Judging from the Facebook comments on a recent repost of Mari Taketa’s “What is it about saimin?”, it is safe to say that not liking saimin is very unpopular. Less popular than rail. Less popular than TMT. I don’t think I’ve ever seen such a one-sided reaction to such an honest and harmless opinion about food!
The reaction speaks to the fierce loyalty Hawaii residents have toward their unique version of Asian noodles in a bowl. Mari wondered if saimin as a dish is worthy of this loyalty, or is our loyalty a product of nostalgia and saimin’s hallowed history? A lot of people were upset by the question, but no one was answering it.
See also: What is it about saimin?
My initial reaction was disbelief: Why would anyone not like saimin? Saimin is perfect! But I started thinking … is saimin really perfect? Is it even good?
Saimin is basically three things: noodles, broth and toppings. Saimin places in town do each of these components differently and with different degrees of success.
Much like ramen, saimin noodles come in a range. Thick or thin noodles? Soft or chewy? It really depends on your personal taste. Personally? I like both. Shige’s in Wahiawa is well-known for its house-made noodles, which are thicker and have some firmness. This is my choice for when I want my noodles to have some body to them.
Sometimes I prefer thin noodles. You would think that thick noodles are more filling when you are extra hungry, but I find thin noodles to be much more filling as you can fit more into the bowl. When you can’t get to Nori’s on the Big Island to get their Hilo-style thin saimin noodles, you can get a very comparable substitute at Forty Niner Restaurant in Aiea.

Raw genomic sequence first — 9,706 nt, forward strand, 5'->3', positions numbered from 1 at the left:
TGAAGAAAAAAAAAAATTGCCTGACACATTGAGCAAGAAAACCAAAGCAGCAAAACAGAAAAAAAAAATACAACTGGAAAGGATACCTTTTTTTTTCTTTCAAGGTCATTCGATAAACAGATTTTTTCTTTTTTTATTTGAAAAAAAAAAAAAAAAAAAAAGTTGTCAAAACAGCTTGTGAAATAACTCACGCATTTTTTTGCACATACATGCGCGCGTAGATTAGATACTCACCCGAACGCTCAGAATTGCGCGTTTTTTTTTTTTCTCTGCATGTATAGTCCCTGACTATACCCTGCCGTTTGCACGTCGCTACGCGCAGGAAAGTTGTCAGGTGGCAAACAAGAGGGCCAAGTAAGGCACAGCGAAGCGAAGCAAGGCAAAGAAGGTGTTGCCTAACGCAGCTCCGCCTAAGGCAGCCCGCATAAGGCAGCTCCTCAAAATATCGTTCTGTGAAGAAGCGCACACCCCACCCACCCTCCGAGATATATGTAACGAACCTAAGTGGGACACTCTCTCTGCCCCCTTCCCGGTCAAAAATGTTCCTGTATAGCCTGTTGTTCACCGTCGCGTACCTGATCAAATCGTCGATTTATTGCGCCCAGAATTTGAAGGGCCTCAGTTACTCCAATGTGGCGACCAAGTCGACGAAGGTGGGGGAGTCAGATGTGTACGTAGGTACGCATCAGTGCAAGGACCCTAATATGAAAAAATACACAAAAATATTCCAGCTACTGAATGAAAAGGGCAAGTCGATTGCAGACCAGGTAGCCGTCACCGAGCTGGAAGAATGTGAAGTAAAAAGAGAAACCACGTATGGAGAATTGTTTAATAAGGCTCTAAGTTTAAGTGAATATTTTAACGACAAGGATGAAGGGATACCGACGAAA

Saimin broth is rather simple when compared to its ramen counterpart. It is usually steeped from some combination fish stock, shrimp, bonito flakes and soy sauce and takes less time to make. Broths vary in flavor and quality.
One broth that is done differently and stands out is at Palace Saimin in Kalihi. Crafted from a recipe that dates back to the 1940s, this broth is made by simmering beef and pork bones for hours. It has a ton of flavor while maintaining the clean and clear body of a saimin broth. Plus, it is served at the right temperature (steaming!) and is always consistent.
No bowl of saimin is complete without toppings. Some restaurants stick with the simple combo of green onion, char siu pork and kamaboko while others will add in some kind of lunch meat like Spam or ham, and many have the option to add vegetables like won bok cabbage and bean sprouts.
You won’t find Zippy’s on many people’s best saimin list, but you’ll find it on mine because they have a pork saimin that I really enjoy, especially when ordered with extra garnishes. It comes loaded with char siu and traditional roast pork along with sliced egg, green onion, kamaboko and choy sum — all of which go terrific with your hot mustard and shoyu dipping sauce (especially the choy sum)!
Saimin is not ramen and it is not pho. Saimin will never be considered an umami bomb with complex flavors that tickle taste buds you never knew you had. Yes, saimin is familiar and nostalgic, but only because of its goodness. Saimin is simple, and sometimes simple is exactly what you need.
See also: Saimin: I get it